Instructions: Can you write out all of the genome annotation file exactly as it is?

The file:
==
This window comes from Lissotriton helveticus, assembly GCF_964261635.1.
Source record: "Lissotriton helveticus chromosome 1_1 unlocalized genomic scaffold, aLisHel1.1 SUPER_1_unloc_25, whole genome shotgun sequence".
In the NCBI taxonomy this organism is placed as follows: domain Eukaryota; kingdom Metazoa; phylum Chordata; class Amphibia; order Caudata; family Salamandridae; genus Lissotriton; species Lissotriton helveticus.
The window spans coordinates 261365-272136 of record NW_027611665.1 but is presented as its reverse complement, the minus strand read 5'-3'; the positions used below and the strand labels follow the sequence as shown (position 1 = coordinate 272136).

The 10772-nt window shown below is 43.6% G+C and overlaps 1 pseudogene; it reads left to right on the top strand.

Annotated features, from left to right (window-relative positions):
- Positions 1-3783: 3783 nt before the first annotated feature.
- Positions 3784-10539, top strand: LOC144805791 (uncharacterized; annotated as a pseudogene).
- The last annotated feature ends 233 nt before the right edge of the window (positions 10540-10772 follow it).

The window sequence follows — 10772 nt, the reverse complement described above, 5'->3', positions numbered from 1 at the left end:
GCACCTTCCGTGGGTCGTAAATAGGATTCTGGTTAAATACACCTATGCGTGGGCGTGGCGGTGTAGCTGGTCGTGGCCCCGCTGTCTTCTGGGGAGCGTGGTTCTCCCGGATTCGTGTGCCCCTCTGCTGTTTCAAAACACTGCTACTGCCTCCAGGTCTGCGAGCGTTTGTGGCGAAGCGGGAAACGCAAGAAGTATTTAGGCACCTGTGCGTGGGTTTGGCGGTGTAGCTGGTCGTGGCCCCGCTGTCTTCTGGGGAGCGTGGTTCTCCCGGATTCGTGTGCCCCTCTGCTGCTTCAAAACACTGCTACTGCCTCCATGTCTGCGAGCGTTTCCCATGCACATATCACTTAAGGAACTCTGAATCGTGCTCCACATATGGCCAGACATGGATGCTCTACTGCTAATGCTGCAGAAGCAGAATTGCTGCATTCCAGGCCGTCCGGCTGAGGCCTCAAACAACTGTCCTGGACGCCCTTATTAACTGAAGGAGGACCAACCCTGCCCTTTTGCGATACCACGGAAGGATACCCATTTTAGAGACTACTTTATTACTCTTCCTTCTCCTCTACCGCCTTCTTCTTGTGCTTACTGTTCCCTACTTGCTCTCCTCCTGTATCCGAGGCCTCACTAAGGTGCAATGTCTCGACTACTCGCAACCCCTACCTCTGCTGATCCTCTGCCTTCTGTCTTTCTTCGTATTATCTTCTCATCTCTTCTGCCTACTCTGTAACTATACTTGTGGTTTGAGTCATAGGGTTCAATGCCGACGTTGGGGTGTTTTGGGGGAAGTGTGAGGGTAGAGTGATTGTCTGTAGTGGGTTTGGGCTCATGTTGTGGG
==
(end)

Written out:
This window comes from Lissotriton helveticus, assembly GCF_964261635.1.
Source record: "Lissotriton helveticus chromosome 1_1 unlocalized genomic scaffold, aLisHel1.1 SUPER_1_unloc_25, whole genome shotgun sequence".
In the NCBI taxonomy this organism is placed as follows: domain Eukaryota; kingdom Metazoa; phylum Chordata; class Amphibia; order Caudata; family Salamandridae; genus Lissotriton; species Lissotriton helveticus.
The window spans coordinates 261365-272136 of record NW_027611665.1 but is presented as its reverse complement, the minus strand read 5'-3'; the positions used below and the strand labels follow the sequence as shown (position 1 = coordinate 272136).

The 10772-nt window shown below is 43.6% G+C and overlaps 1 pseudogene; it reads left to right on the top strand.

Annotated features, from left to right (window-relative positions):
- Positions 1-3783: 3783 nt before the first annotated feature.
- Positions 3784-10539, top strand: LOC144805791 (uncharacterized; annotated as a pseudogene).
- The last annotated feature ends 233 nt before the right edge of the window (positions 10540-10772 follow it).

The window sequence follows — 10772 nt, the reverse complement described above, 5'->3', positions numbered from 1 at the left end:
GCACCTTCCGTGGGTCGTAAATAGGATTCTGGTTAAATACACCTATGCGTGGGCGTGGCGGTGTAGCTGGTCGTGGCCCCGCTGTCTTCTGGGGAGCGTGGTTCTCCCGGATTCGTGTGCCCCTCTGCTGTTTCAAAACACTGCTACTGCCTCCAGGTCTGCGAGCGTTTGTGGCGAAGCGGGAAACGCAAGAAGTATTTAGGCACCTGTGCGTGGGTTTGGCGGTGTAGCTGGTCGTGGCCCCGCTGTCTTCTGGGGAGCGTGGTTCTCCCGGATTCGTGTGCCCCTCTGCTGCTTCAAAACACTGCTACTGCCTCCATGTCTGCGAGCGTTTCCCATGCACATATCACTTAAGGAACTCTGAATCGTGCTCCACATATGGCCAGACATGGATGCTCTACTGCTAATGCTGCAGAAGCAGAATTGCTGCATTCCAGGCCGTCCGGCTGAGGCCTCAAACAACTGTCCTGGACGCCCTTATTAACTGAAGGAGGACCAACCCTGCCCTTTTGCGATACCACGGAAGGATACCCATTTTAGAGACTACTTTATTACTCTTCCTTCTCCTCTACCGCCTTCTTCTTGTGCTTACTGTTCCCTACTTGCTCTCCTCCTGTATCCGAGGCCTCACTAAGGTGCAATGTCTCGACTACTCGCAACCCCTACCTCTGCTGATCCTCTGCCTTCTGTCTTTCTTCGTATTATCTTCTCATCTCTTCTGCCTACTCTGTAACTATACTTGTGGTTTGAGTCATAGGGTTCAATGCCGACGTTGGGGTGTTTTGGGGGAAGTGTGAGGGTAGAGTGATTGTCTGTAGTGGGTTTGGGCTCATGTTGTGGG